Microbiology: Small Viruses and Big Impact

The PAPRSB Institute of Health Sciences (IHS) aims to conduct high impact research. Through its postgraduate research programme, it has produced almost 20 doctoral researchers that contribute to the success of the faculty's research and international research standing.

Fakhriedzwan Fitri Hj Idris started off in 2008 with the Bachelor in Health Sciences Biomedical Sciences, a four-year degree programme in PAPRSB Institute of Health Sciences (IHS). But it was after undergoing internship at the Ottomeyer Hof Clinical Research Centre in University of Heidelberg, Germany for his Discovery Year, that he decided to further pursue virology. This was also the year that UBD students first set out to participate in Discovery Year, a flagship programme under the GenNEXT curriculum aimed at giving students real-life experience and industry exposure.

Exposed to research and findings bacteria and fungi there, he developed a particular interest in viruses. Calling them "sneaky creatures", his passion grew with the realisation that viruses will always be there, constantly evolving and adapting to different hosts. "When you try to intervene or stop them, they always have a way to divert and evade," he explains. "This allows for them successfully infecting their different hosts."

This was the challenge he was looking for, a continuous field of research that is also a fundamental part of life. They come and go as they will, causing epidemics. But researchers like Fakhri are also fundamental in keeping them in check.

In Germany, Fakhri had the opportunity to get a closer look at herpes simplex virus (HSV) and tick-borne encephalitis. He continued to develop interests in vectors and entomology (insects). And in his final year, he focused on Aedes aegypti, the mosquito that can spread dengue fever, chikungunya, Mayaro, Zika fever and yellow fever. He saw the relevance of such studies in virology and decided it was something he could pursue further especially with its prevalence in the southeast asian region. Research on the dengue virus has already begun in PAPRSB IHS since 2013. A collaboration with the Ministry of Health, postgraduate students at the faculty used advanced and sophisticated molecular biology approaches to determine the serotypes of dengue virus in samples obtained from patients in the country.

Following his Masters in Microbiology in University of Manchester, Fakhri returned to UBD to pursue his PhD. He was then first exposed to blood-brain barriers and glycans in the United Kingdom, which proved to be useful as UBD later offered him a place to conduct research on neuroviral infections. His thesis titled "Establishment of in vitro blood-brain models for the study of dengue encephalitis" sought to explore the crucial role of glycans in virus biology and the virus-host interaction.

The surfaces of host cells and viruses are decorated by complex glycans. These play a number of roles in the dynamic interplay between the virus and the host including viral entry into host cell, modulation of proteolytic cleavage of viral proteins, recognition and neutralisation of the virus by the host immune system. As primary receptors for viral attachment and entry, insights into glycans and their interactions may hold the key to understanding how to target these interactions for antiviral therapy or vaccines.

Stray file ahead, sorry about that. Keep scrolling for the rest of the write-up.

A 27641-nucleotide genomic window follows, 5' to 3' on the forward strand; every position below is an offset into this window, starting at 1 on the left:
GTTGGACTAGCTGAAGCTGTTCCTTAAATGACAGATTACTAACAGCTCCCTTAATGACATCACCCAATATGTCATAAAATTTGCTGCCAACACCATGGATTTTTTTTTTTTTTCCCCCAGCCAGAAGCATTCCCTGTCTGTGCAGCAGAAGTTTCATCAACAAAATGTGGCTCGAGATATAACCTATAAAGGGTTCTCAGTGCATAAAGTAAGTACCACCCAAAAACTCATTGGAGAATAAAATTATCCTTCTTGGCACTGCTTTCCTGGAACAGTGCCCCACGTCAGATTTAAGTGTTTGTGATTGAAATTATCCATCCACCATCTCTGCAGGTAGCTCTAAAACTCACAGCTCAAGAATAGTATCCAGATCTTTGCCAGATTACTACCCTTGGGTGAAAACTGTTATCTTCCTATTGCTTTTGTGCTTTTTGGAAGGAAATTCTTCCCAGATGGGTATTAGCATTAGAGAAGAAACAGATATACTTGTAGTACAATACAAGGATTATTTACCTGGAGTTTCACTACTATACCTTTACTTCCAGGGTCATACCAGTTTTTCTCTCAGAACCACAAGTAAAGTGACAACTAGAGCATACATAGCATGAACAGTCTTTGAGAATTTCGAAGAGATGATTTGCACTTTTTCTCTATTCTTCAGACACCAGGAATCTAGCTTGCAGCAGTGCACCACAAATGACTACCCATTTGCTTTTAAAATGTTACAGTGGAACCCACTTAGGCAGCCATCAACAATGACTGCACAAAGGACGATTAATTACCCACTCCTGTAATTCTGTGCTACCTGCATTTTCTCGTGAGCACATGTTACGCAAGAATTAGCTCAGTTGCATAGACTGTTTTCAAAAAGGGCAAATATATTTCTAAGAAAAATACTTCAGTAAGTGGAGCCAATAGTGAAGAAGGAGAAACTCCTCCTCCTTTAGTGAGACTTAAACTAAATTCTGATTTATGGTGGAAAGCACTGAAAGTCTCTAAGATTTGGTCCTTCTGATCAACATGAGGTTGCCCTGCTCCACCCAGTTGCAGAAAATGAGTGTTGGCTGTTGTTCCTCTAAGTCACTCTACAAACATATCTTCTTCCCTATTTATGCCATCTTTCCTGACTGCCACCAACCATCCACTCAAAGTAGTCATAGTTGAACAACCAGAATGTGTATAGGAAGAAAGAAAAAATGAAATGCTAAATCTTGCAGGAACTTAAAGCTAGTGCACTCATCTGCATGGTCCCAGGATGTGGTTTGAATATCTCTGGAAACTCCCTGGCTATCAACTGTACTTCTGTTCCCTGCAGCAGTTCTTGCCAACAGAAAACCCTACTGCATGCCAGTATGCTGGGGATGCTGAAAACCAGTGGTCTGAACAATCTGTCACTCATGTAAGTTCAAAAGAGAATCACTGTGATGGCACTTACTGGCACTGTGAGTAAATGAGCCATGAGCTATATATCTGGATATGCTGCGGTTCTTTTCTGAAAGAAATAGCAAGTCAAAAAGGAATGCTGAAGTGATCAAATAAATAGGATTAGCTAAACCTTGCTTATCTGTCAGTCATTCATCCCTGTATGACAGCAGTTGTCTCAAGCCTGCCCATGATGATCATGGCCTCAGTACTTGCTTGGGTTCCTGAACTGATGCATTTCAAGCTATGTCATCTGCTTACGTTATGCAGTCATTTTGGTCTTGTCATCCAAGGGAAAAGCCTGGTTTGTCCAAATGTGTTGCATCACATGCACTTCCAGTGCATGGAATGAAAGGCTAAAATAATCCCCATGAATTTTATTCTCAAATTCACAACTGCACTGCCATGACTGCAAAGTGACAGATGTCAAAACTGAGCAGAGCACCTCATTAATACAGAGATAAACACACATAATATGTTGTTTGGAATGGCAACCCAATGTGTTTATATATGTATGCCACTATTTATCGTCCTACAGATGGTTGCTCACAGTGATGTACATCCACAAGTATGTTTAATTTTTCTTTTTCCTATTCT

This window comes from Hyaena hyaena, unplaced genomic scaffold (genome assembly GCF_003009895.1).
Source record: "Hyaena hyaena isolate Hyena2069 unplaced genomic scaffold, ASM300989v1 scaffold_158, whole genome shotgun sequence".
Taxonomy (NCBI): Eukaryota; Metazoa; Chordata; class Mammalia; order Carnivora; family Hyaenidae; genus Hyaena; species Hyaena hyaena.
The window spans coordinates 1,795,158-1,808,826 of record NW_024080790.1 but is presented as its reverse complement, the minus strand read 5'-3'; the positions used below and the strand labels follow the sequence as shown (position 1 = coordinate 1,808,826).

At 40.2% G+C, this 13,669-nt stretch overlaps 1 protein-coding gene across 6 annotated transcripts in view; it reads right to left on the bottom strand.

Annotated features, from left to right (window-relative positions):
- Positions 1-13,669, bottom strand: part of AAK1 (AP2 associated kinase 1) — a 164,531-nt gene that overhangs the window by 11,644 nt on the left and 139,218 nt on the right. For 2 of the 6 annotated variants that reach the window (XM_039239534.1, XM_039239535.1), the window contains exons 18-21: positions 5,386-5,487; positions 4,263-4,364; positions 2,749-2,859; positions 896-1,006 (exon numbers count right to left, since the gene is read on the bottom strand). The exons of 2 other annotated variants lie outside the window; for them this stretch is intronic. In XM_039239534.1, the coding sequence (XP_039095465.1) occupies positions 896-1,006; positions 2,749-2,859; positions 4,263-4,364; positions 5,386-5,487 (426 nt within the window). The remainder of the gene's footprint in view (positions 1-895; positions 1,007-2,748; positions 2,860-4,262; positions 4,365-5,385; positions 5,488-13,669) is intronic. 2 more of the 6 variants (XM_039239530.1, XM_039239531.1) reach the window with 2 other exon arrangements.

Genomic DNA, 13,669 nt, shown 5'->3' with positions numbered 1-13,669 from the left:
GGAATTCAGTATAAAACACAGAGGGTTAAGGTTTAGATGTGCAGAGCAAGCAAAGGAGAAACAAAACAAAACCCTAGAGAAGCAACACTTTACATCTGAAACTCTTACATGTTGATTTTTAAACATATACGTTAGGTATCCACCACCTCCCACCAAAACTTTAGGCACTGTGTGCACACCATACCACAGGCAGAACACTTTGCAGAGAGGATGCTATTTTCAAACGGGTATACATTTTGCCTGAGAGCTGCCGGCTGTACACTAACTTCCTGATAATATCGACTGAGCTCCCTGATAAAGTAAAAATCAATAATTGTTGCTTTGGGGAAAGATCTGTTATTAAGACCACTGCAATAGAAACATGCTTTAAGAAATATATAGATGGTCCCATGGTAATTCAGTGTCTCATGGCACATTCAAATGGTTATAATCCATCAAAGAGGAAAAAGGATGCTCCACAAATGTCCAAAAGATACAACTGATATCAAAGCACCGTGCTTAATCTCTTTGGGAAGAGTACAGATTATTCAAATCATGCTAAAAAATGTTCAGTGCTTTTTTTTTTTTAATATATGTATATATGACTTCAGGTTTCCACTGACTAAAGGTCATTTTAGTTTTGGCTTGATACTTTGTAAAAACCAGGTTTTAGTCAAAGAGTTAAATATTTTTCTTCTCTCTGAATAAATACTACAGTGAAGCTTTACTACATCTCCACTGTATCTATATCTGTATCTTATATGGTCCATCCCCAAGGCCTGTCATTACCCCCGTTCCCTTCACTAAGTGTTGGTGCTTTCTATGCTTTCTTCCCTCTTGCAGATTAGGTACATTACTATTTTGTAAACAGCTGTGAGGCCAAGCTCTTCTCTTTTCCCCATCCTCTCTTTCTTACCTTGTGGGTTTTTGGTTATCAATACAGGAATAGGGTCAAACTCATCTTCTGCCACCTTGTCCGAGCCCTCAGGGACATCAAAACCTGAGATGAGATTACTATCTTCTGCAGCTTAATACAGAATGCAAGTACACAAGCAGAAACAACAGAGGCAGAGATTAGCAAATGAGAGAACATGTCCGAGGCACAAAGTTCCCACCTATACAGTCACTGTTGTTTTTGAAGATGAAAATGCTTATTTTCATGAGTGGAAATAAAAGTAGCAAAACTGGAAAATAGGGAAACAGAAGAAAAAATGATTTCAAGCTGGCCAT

As this area of microbiology is still not widely explored, especially in Brunei Darussalam, Fakhri is confident that further research will eventually be able to pave the way for new drugs that can assist with viral infections such as dengue which are common following rainy seasons. In addition to precautions already set out by relevant authorities, this may even help to save lives should those precautions fail.

Fakhri and another two postgraduate students from PAPRSB IHS, Nurul Adhwa Hj Abd Rahman and Hajah Nurul Mahfuzah Haji Hassan participated as poster presenters in the 14th Annual Scientific Meeting (INFECTION 2017), which was organised by the Stanley Ho Centre for Emerging Infectious Diseases (CEID), Chinese University of Hong Kong (CUHK). They participated in the Postgraduate Student Exchange Session, which was joined by other students from Mahidol University (Thailand), University of Macau (Macau), CUHK (Hong Kong), National Taiwan University (Taiwan) and Guangdong Pharmaceutical University (China).

The annual scientific meeting serves as a scientific platform to discuss and evaluate effective clinical and public health measures for the prevention and control of emerging infectious diseases. Renowned speakers from Australia, Mainland China, Taiwan and Hong Kong were present to address emerging infections, vector-borne infections, sexually acquired infections and infections in the healthcare settings.

At the end of the session, Fakhri did UBD proud as he was announced the winner for the best poster presentation of the Postgraduate Student Exchange Session. His poster presentation was about the roles of mannose- and N-acetyl glycosamine-rich glycans in the infection of brain endothelial cells by dengue viruses.

Only 26-years old when he started his PhD in PAPRSB IHS, Fakhri shared that, "research is my lifelong goal." With a clearer direction now as opposed to when he began his degree programme, he hopes to inspire others to look for something challenging, especially when it comes to the pursuit of education. After completing his PhD, Fakhri will be continuing his research with a research fellowship at National University of Singapore (NUS), which is one of UBD's close international partners.

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